Global Advocacy for African Affairs
Education Leadership/Governance

Cameroonian Olivette Otele is UK’s first black female history professor

The United Kingdom just had its first black female history professor thanks to the Bath Spa University whose main campus is located at the Newton Park on Duchy of Cornwall land.

The glass ceiling breaker in this regard is historian Olivette Otele who has Cameroonian origins according to the History Today news portal. The BBC describes her as a Cameroon-born academic who schooled in France but is currently teaching in the UK.

Her Twitter bio reads: “Historian: British-French Empires-Slavery, Memory Legacies-African Diaspora (incl. North Africa).”

In announcing the big news of her professorship she wrote: “BIG NEWS: my people, @BathSpaUni have awarded me a professorship and a chair in history.

“May this open the door 2 many v (to many very) hard working women, especially WoC (women of colour), even + specifically Black women, in academia in general & in History in particular. In strength, peace and love my ppl (people),” she wrote.

The university’s page on Olivette shows that she is largely a student of the famed French institution, Universite La Sorbonne, Paris where she received her first degree in Literature and History two decades ago.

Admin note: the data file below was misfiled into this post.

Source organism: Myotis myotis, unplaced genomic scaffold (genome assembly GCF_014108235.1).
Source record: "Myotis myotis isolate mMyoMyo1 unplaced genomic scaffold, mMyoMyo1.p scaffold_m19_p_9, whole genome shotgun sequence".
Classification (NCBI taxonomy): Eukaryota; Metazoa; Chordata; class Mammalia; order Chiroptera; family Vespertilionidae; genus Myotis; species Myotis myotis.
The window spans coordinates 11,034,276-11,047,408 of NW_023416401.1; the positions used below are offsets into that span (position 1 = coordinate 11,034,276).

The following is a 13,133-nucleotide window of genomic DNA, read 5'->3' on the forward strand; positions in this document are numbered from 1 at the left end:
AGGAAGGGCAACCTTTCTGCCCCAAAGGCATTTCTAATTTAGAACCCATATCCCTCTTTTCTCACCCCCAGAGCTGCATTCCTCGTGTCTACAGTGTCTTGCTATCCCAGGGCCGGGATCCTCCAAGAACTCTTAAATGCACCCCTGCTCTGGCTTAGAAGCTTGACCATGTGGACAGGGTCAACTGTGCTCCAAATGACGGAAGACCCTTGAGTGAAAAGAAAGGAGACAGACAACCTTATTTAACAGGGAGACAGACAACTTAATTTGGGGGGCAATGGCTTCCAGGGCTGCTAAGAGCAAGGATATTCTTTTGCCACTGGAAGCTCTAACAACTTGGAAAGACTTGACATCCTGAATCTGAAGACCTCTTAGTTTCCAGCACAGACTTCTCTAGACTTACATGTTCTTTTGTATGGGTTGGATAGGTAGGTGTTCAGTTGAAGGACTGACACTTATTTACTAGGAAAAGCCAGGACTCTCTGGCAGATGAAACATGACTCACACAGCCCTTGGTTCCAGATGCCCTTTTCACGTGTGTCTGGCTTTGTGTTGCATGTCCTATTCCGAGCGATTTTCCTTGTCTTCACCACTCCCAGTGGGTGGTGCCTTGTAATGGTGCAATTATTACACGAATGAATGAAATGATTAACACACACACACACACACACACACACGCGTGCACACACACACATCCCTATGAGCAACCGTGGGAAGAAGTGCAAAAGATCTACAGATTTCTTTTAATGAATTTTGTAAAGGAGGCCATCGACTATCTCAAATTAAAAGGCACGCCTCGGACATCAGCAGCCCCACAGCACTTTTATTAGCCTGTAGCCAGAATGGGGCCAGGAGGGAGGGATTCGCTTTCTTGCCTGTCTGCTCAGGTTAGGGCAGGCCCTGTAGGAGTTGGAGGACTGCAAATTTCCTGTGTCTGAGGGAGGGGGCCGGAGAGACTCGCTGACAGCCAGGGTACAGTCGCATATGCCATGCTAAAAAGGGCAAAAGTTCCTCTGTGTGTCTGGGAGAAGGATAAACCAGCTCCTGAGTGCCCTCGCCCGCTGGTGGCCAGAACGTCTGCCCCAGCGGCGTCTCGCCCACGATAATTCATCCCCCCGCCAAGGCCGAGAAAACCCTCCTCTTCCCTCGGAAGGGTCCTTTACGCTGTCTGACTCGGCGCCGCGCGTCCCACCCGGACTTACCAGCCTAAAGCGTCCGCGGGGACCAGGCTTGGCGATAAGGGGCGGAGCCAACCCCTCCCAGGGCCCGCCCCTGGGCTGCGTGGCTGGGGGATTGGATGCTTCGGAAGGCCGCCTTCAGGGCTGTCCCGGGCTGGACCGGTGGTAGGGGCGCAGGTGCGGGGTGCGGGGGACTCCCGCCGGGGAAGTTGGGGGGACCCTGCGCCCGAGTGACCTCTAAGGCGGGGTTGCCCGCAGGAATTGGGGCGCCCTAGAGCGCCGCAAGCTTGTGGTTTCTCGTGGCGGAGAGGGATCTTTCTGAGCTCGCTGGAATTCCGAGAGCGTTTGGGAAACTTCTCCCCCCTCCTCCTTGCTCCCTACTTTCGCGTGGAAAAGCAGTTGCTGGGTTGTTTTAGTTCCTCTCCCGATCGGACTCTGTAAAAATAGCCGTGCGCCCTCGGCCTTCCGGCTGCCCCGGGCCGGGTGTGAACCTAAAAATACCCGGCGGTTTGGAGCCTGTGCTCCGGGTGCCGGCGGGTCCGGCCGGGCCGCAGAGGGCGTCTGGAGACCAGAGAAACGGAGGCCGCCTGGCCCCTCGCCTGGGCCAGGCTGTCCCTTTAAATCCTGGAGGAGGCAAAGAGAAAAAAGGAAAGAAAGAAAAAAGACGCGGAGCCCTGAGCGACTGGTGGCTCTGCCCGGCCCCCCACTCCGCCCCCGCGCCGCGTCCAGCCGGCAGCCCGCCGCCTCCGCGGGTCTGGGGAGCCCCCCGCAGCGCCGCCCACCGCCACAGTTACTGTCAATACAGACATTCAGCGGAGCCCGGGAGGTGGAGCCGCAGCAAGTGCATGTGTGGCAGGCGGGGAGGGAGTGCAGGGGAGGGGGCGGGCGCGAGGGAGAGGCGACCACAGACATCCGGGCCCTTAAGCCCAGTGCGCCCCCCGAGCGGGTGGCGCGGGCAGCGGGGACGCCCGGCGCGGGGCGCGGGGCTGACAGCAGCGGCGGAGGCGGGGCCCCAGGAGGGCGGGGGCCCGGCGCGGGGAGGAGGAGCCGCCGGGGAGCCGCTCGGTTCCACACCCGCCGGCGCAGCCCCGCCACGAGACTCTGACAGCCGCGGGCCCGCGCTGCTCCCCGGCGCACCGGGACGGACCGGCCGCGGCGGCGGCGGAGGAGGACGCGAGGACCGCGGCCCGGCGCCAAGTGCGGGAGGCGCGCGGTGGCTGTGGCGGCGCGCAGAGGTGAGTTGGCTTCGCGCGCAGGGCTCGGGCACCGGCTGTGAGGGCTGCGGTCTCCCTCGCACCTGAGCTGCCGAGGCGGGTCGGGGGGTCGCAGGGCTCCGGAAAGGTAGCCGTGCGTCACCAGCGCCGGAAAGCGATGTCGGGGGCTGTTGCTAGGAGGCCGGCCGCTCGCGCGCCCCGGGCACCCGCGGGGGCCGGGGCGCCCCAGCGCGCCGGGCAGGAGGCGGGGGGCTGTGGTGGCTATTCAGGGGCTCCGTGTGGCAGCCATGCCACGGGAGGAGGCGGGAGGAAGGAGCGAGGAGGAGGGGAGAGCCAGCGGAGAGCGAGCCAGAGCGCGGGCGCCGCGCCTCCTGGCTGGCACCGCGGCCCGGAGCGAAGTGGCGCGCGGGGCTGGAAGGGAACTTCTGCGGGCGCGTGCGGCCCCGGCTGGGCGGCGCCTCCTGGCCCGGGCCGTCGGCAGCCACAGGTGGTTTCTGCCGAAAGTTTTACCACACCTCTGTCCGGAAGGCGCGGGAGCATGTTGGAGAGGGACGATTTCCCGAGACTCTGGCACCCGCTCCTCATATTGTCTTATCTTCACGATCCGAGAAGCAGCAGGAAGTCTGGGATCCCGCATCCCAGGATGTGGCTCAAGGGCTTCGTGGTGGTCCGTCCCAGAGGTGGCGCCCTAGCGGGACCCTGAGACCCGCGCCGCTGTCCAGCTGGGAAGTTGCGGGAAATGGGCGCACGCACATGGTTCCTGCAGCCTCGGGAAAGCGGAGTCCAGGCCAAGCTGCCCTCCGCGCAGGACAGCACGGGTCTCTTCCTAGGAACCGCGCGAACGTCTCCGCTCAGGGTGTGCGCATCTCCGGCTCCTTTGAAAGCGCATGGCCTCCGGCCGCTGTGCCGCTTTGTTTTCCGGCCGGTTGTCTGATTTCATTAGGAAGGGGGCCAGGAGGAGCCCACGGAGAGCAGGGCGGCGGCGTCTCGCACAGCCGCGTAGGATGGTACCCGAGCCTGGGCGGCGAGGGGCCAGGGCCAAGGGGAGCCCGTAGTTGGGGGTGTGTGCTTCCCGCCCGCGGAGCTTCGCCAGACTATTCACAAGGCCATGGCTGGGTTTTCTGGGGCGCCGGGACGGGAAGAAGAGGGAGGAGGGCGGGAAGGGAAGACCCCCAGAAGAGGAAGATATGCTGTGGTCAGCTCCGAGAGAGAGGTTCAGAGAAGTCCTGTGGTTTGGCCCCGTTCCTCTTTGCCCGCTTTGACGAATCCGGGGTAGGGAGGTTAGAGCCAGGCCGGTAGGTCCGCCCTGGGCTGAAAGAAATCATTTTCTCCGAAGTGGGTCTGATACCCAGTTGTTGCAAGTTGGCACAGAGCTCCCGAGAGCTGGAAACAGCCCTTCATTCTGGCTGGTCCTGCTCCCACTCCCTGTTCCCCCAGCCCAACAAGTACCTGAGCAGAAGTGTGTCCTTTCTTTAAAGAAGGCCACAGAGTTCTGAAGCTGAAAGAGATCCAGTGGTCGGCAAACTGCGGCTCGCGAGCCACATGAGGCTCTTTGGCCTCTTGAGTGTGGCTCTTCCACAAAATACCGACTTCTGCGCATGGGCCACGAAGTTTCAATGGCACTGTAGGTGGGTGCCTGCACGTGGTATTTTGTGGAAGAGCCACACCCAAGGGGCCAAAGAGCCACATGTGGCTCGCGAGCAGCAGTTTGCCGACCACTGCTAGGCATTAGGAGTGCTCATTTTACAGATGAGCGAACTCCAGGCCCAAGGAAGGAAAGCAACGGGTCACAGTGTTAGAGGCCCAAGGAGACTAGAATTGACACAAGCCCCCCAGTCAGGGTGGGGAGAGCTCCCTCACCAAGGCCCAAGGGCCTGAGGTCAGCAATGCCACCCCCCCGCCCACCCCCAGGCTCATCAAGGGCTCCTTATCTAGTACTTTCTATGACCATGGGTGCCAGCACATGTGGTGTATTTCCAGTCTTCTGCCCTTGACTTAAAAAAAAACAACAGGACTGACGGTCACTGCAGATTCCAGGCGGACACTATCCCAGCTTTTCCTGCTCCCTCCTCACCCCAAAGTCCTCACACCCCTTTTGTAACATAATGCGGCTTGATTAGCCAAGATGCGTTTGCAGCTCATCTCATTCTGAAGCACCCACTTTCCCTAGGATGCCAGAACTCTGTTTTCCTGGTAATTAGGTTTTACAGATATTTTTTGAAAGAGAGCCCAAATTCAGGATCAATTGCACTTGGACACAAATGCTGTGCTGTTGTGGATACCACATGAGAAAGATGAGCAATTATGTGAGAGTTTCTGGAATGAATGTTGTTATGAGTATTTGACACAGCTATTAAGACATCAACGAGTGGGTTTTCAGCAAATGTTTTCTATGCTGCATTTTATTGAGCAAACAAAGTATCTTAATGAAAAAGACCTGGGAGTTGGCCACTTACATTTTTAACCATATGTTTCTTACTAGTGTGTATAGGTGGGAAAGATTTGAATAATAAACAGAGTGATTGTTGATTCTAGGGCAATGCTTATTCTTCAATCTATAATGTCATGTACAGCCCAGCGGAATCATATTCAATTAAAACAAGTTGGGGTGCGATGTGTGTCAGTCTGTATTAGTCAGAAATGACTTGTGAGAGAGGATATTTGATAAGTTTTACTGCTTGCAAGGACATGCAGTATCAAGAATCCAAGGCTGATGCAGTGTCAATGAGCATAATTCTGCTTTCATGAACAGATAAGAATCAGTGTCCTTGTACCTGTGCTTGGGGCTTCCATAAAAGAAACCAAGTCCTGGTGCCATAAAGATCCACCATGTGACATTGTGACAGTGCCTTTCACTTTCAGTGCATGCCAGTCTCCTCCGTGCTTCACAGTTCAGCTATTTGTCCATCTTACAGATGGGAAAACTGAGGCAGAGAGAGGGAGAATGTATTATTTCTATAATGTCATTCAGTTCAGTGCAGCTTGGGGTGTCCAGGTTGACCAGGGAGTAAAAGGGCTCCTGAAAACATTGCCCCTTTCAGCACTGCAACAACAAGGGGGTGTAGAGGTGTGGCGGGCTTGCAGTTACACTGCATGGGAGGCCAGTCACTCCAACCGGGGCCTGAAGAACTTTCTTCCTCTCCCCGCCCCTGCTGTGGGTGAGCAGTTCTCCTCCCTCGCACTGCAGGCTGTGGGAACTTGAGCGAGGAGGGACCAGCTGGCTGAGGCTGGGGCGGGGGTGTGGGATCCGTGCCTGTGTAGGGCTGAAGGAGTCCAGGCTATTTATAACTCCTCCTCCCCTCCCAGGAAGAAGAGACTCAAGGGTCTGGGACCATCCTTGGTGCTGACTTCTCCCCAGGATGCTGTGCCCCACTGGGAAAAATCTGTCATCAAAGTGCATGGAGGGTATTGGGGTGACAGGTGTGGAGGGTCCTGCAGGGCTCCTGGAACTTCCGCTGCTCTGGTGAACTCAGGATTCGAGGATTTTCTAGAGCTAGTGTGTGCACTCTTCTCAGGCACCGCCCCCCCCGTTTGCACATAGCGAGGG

She went on to do her masters in history two years later, a Master of Advanced Studies or Master of Advanced Study, DEA in 2002 and her PhD in 2005.

She currently holds professional membership of amongst others: Fellow of the Royal Historical Society (FRHistS), Executive board member, The British Society for the Eighteenth-Century Studies and Board member, Historians Against Slavery.

She has co-authored a book and has a series of publications to her credit. Her personal statement on the university’s website reads in part: “Dr Otele holds a PhD in History from Universite La Sorbonne, France. Her doctoral area of specialisation was European colonial and post-colonial History.

“It included examining questions related to the transatlantic slave trade, slave societies, identities and post-colonial societies in the Atlantic world. Her BA and MA trainings were grounded in British and American Literature and History.

“Her current research centres around transnational history and in particular the link between history, collective memory and geopolitics in relation to British and French colonial pasts.

“She charts and analyses the ways in which Britain and France have been addressing questions of citizenship, race and identity through the politics of remembrance. She also enquires into the value of public gestures, the meaning of public history and the impact of cultural memory.”

 

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